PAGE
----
Background And Aims: Platelets can release extracellular vesicles (EVs) upon stimulation with various agonists. Interestingly, platelets from patients with Glanzmann thrombasthenia have reduced EV release. These platelets lack functional αβ integrins, indicating that αβ integrin is critical in vesicle release. Integrin activation is central in platelet function and is associated with e.g. adhesion, aggregation and cytoskeletal rearrangement. However, while platelet activation pathways are widely known, the mechanisms underlying EV release remain uncharacterized. We investigated the role of integrin αβ, phosphatidyl serine (PS) exposure, cytoskeletal rearrangement and their associated signalling pathways in EV release.

Methods: EVs were isolated from activated platelets. Platelet activation status was measured by multicolour flow cytometry. A panel of pharmacologic inhibitors was used to interfere in specific signalling pathways. EV release was quantified enzymatically based on membrane PS content and nanoparticle tracking analysis. In addition, real-time visualization of EV shedding with confocal microscopy and EVs with Cryo-TEM imaging was performed.

Results: Platelet activation with convulxin resulted in higher EV release than with activation by thrombin. Kinetic measurements indicated that EV release followed the pattern of αβ integrin activation and subsequent closure paralleled by PS exposure. Prevention of αβ activation with the inhibitor tirofiban dramatically suppressed EV release. Similar results were obtained using αβ-deficient platelets from patients with Glanzmann thrombasthenia. Inhibition of actin cytoskeleton rearrangement decreased EV release, whereas inhibition of individual signalling targets upstream of cytoskeletal rearrangement showed no such effects.

Conclusion: Platelet EV release requires three main events: integrin activation and closure, PS exposure, and cytoskeletal rearrangement.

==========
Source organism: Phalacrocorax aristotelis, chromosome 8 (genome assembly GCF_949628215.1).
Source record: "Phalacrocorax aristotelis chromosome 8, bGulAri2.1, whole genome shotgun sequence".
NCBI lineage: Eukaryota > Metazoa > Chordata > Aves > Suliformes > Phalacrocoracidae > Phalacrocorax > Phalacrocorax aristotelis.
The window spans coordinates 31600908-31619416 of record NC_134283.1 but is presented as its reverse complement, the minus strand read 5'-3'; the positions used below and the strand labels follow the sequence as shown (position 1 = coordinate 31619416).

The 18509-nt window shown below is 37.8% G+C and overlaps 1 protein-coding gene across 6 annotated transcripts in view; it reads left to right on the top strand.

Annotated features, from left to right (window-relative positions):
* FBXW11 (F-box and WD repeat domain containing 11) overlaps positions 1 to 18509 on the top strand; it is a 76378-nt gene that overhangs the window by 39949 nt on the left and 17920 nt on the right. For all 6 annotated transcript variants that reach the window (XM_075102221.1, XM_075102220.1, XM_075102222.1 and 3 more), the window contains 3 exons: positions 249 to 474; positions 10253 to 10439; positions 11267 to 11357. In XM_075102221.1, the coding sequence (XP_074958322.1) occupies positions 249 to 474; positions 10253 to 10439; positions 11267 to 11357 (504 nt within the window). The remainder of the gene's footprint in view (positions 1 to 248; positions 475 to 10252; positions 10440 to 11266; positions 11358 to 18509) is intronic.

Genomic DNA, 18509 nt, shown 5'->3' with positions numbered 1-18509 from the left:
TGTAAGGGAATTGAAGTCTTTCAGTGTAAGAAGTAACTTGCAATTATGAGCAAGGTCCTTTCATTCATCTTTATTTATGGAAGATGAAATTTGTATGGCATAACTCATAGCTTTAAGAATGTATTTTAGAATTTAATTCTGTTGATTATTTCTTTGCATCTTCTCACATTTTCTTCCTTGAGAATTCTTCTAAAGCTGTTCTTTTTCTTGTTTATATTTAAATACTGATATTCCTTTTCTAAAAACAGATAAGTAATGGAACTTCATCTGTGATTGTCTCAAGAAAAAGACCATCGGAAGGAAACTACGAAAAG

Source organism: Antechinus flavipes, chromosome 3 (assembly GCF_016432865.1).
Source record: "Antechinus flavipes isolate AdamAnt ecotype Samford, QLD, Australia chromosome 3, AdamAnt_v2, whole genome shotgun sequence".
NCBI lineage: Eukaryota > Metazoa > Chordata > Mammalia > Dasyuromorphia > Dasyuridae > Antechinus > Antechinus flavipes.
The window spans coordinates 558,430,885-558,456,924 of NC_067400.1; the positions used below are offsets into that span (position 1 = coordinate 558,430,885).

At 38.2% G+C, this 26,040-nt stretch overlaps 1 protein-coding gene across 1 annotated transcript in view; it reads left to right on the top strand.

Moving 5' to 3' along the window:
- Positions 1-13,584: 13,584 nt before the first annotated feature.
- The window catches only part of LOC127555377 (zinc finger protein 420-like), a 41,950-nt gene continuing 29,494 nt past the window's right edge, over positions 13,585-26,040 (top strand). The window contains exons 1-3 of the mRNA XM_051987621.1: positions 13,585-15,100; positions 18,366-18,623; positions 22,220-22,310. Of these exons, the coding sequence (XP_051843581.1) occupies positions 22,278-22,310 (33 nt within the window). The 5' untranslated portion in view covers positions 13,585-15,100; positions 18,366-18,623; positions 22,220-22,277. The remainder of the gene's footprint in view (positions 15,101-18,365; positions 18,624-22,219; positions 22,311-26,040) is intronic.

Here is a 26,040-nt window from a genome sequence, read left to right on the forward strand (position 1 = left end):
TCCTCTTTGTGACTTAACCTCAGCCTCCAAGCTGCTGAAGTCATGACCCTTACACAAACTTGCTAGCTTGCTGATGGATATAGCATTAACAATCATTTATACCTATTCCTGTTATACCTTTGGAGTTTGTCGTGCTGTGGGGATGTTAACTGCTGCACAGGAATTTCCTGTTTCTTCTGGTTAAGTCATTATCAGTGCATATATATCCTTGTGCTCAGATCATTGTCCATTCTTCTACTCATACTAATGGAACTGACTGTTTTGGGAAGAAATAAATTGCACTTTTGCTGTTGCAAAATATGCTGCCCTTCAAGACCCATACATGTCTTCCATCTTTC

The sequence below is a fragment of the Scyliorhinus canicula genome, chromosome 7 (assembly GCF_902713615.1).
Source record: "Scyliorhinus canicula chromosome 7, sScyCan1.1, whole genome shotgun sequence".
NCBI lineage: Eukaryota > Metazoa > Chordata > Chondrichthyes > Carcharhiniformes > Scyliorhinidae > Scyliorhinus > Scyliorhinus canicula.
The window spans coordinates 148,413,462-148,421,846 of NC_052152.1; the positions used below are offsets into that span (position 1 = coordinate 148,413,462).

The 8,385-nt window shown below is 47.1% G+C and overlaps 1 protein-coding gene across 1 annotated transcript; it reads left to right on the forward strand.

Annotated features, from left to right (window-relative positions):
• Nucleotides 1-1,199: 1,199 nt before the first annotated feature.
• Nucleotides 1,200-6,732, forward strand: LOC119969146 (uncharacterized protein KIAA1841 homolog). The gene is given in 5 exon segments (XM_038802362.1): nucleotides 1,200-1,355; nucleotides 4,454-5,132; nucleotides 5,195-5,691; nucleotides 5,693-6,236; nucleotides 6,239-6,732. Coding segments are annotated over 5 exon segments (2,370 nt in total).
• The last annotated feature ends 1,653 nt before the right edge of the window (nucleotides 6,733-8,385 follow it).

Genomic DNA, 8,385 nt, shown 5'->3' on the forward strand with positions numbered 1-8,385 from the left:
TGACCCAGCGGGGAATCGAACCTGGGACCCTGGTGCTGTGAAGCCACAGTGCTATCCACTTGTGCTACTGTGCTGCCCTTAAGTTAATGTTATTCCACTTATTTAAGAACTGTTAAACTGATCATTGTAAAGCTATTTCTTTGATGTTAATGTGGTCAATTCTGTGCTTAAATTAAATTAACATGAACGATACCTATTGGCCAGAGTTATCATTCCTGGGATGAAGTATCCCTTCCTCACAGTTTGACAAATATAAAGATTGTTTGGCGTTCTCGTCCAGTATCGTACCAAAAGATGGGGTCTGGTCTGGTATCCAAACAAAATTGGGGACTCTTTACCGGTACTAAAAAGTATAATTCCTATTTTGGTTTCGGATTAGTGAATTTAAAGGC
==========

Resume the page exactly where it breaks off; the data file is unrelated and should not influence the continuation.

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http://dx.doi.org/10.1016/j.atherosclerosis.2020.07.015DOI Listing
October 2020

SLC44A2 deficient mice have a reduced response in stenosis but not in hypercoagulability driven venous thrombosis.

J Thromb Haemost 2020 07 15;18(7):1714-1727. Epub 2020 May 15.

Aix-Marseille Univ, INSERM, INRA, C2VN, Marseille, France.

Background: Genome wide association studies (GWAS) identified SLC44A2 as a novel susceptibility gene for venous thrombosis (VT) and previous work established that SLC44A2 contributed to clot formation upon vascular injury.

Objective: To further investigate the role of SLC44A2 in VT by utilizing SLC44A2 deficient mice (Slc44a2 ) in two representative disease models.

Methods: Mice were included in a hypercoagulability model driven by siRNA-mediated hepatic gene silencing of anticoagulants Serpinc1 (antithrombin) and Proc (protein C) and a flow restriction (stenosis) model induced by partial ligation of the inferior vena cava.

Results: In the hypercoagulability model, no effect in onset was observed in Slc44a2 animals; however, a drop in plasma fibrinogen and von Willebrand factor coinciding with an increase in blood neutrophils was recorded. In the neutrophil dependent stenosis model after 48 hours, Slc44a2 mice had significantly smaller thrombi both in length and weight with less platelet accumulation as a percentage of the total thrombus area. During the initiation of thrombosis at 6 hours post-stenosis, Slc44a2 mice also had smaller thrombi both in length and weight, with circulating platelets remaining elevated in Slc44a2 animals. Platelet activation and aggregation under both static- and venous and arterial shear conditions were normal for blood from Slc44a2 mice.

Conclusions: These studies corroborate the original GWAS findings and establish a contributing role for SLC44A2 during the initiation of VT, with indications that this may be related to platelet-neutrophil interaction. The precise mechanism however remains elusive and warrants further investigation.